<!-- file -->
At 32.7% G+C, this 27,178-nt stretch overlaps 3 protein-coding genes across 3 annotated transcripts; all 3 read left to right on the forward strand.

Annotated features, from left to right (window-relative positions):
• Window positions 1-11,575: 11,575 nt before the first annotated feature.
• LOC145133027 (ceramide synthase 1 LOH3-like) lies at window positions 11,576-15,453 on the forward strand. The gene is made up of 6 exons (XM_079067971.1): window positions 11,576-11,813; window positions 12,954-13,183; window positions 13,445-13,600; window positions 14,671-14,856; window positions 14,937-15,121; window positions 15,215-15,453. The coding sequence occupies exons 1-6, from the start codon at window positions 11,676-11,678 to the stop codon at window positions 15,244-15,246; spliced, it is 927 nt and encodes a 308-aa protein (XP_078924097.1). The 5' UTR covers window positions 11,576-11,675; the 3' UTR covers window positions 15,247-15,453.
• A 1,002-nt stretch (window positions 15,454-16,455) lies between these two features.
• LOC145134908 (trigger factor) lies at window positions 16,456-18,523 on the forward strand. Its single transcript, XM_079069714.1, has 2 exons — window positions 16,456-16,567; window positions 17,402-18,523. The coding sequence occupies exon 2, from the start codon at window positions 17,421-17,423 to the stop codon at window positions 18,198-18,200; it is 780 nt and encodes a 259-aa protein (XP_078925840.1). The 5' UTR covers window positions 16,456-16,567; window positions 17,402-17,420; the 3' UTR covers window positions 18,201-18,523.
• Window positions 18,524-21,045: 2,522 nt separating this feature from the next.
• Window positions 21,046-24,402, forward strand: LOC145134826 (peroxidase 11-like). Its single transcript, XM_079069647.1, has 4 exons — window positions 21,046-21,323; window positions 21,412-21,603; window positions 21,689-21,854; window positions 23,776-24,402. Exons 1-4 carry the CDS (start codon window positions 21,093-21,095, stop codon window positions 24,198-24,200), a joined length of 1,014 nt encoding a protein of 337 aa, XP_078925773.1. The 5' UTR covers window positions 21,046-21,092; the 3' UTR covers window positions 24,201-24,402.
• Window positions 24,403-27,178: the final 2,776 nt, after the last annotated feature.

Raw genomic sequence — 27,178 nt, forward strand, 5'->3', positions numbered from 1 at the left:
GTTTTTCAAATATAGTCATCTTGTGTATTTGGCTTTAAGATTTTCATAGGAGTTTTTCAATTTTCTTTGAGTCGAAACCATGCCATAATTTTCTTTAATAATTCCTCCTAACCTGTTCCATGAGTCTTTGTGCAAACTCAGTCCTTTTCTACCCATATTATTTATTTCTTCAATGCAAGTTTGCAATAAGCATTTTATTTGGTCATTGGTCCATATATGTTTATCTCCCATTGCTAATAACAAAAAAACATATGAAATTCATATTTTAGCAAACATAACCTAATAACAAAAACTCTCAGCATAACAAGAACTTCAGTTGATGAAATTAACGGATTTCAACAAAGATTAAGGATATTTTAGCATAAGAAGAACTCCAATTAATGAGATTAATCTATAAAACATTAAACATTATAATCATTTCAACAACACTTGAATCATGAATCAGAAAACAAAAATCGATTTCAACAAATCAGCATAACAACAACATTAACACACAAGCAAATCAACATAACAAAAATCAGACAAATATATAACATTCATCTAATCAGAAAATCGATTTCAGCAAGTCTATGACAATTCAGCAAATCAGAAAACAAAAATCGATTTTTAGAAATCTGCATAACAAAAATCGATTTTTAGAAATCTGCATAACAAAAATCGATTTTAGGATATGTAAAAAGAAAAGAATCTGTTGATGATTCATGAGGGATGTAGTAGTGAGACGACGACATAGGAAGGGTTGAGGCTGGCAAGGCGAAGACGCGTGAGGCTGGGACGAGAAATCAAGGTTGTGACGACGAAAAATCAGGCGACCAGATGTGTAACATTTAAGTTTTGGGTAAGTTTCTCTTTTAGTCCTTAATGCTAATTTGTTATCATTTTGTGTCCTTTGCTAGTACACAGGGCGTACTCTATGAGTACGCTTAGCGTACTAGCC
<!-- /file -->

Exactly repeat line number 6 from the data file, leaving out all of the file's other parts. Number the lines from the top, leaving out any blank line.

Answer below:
• LOC145134908 (trigger factor) lies at window positions 16,456-18,523 on the forward strand. Its single transcript, XM_079069714.1, has 2 exons — window positions 16,456-16,567; window positions 17,402-18,523. The coding sequence occupies exon 2, from the start codon at window positions 17,421-17,423 to the stop codon at window positions 18,198-18,200; it is 780 nt and encodes a 259-aa protein (XP_078925840.1). The 5' UTR covers window positions 16,456-16,567; window positions 17,402-17,420; the 3' UTR covers window positions 18,201-18,523.